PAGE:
Food sensitivities and their side effects can also bring on fatigue. “Lactose intolerance, for example, can cause diarrhea, which can result in dehydration,” says Taub-Dix. Teitelbaum notes that a diet high in processed foods can aggravate food sensitivities and lead to fatigue (one such sensitivity is the inability to metabolize gluten, which is found in many processed foods). An internist or a registered dietitian can determine if you have a food intolerance.

Culprit: A Stealth Sickness
When nothing else seems to be at the root of your fatigue, consider seeing a doctor. Fibromyalgia and chronic fatigue syndrome commonly cause intense tiredness, in addition to poor sleep quality, brain fog, and/or muscle pain. (Hypothyroidism, an underactive thyroid, often occurs with the disorders.) Much is not understood about fibromyalgia and chronic fatigue syndrome, but doctors estimate that up to 14 million Americans suffer from one or the other. And women are more likely than men to experience them. “There’s usually a genetic predisposition,” says Kent Holtorf, a Los Angeles thyroidologist and the founder of the National Academy of Hypothyroidism.

Some doctors surmise that fibromyalgia is a result of abnormalities in the central nervous system and that chronic fatigue syndrome is linked to infection. Other experts think both conditions are a result of a dysfunction of the hypothalamus and the pituitary and adrenal glands. Most standard blood tests fail to identify the disorders, so the conditions are typically diagnosed through a physical exam and a detailed medical history. Standard treatment may include an SSRI or a muscle relaxant.

Another disorder that may be to blame: obstructive sleep apnea. A person who suffers from it experiences repeated pauses in her breathing while sleeping, often because she has narrow airways in her nose, mouth, or throat (some telltale clues: loud snoring or gasping for breath while sleeping). If your doctor suspects sleep apnea, he will send you to a sleep clinic for an overnight evaluation. Treatment may be as simple as changing your sleeping position or wearing an oral appliance, or as complex as sleeping in a mask attached to a C-PAP (continuous positive airway pressure) machine. In extreme cases, surgery may be necessary.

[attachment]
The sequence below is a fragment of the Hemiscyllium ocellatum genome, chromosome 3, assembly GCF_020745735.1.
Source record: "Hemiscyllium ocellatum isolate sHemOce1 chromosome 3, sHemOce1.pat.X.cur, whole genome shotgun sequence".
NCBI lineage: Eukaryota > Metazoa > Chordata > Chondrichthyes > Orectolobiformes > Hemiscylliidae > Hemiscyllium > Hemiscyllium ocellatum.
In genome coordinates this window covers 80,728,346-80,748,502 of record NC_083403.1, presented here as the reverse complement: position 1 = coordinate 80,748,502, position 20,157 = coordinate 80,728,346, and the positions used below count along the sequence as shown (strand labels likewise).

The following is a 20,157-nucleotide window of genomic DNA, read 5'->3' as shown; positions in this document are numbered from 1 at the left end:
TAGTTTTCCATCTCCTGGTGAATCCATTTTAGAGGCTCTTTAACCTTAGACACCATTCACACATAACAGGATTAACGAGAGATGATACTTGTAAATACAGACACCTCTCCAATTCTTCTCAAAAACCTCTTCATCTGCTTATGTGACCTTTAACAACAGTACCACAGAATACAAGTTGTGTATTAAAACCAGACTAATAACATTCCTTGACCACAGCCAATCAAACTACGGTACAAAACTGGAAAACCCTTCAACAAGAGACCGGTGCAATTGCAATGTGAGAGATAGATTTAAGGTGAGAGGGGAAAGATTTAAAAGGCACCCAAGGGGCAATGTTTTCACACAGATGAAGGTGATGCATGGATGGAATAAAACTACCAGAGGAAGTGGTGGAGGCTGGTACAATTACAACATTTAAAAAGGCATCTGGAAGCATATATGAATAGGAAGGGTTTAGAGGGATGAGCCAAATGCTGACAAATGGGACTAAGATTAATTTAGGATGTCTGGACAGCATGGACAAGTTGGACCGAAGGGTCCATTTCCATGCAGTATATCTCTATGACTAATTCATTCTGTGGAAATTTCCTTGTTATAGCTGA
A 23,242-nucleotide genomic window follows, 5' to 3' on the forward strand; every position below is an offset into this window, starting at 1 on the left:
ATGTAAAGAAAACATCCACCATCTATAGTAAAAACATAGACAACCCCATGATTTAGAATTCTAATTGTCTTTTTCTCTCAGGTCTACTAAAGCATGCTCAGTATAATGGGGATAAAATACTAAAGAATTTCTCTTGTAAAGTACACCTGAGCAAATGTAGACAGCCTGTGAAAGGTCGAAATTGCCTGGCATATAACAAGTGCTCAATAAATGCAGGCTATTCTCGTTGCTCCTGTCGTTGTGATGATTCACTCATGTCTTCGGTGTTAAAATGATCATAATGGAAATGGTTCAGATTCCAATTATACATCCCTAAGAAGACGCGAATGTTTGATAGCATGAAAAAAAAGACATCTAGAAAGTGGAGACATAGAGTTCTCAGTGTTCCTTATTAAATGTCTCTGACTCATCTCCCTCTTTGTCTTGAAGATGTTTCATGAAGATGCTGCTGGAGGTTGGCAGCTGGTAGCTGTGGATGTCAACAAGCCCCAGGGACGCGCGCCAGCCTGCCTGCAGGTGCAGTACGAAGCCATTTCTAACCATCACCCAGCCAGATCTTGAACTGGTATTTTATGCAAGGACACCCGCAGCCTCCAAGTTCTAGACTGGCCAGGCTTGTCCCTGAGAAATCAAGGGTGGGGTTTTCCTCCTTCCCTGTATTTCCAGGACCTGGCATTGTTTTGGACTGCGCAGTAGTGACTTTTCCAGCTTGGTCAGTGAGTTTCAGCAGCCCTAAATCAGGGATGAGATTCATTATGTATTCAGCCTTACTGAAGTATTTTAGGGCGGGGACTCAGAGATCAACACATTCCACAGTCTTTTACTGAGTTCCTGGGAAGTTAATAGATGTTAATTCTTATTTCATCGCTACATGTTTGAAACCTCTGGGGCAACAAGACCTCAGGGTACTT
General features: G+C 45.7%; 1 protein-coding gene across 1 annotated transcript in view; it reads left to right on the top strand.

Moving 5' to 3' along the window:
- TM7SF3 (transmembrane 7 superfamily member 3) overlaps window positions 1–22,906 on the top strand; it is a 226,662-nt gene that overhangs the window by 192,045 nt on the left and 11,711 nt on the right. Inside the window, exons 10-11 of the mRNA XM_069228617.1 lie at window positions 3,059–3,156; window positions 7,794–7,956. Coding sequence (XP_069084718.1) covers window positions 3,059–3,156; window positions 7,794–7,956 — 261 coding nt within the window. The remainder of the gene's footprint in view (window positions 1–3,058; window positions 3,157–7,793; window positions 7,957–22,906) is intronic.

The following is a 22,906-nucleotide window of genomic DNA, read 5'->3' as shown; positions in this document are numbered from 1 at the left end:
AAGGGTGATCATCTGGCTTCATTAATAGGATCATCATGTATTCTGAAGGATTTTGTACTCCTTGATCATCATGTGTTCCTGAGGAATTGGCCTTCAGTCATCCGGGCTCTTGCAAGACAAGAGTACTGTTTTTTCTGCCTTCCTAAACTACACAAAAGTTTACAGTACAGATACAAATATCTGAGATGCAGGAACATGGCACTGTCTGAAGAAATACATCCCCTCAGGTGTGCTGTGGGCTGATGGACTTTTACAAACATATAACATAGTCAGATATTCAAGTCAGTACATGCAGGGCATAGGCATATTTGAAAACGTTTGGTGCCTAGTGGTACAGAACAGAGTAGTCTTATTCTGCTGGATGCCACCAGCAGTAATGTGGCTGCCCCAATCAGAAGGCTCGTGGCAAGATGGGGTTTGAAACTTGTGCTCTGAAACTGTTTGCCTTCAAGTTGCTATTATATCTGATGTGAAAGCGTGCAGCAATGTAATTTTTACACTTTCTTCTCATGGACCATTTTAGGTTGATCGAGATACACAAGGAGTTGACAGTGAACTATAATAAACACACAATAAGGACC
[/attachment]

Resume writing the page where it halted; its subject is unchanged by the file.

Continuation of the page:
Sleep Statistics
In 2008 the Centers for Disease Control and Prevention set out to learn just what determines how much sleep Americans get. The lowdown from the survey’s 403,981 respondents follows.

  • Women are more likely than men to get an insufficient amount of sleep. The results were 12.4 percent of women surveyed versus 9.9 percent of men.
  • Work helps you sleep. People who are employed get more rest than those who aren’t. But retirees get more sleep than either of those groups. (Only 9.5 percent of retired respondents reported not getting enough z’s.)
  • More education = more sleep. People with a college degree snooze more than those without a high school diploma or a GED.
  • Married and single people sleep roughly the same amount. But being divorced, widowed, or separated increases your likelihood of insufficient sleep.
  • Where you live affects your sleep. West Virginia has the highest rate of sleeplessness—more than 19 percent of respondents. For more sufficient sleep, head to North Dakota, where only 7.4 percent reported inadequate sleep.
  • The good news? The older you grow, the more likely you are to get enough sleep. People over the age of 65 reported the lowest percentage of insufficient sleep.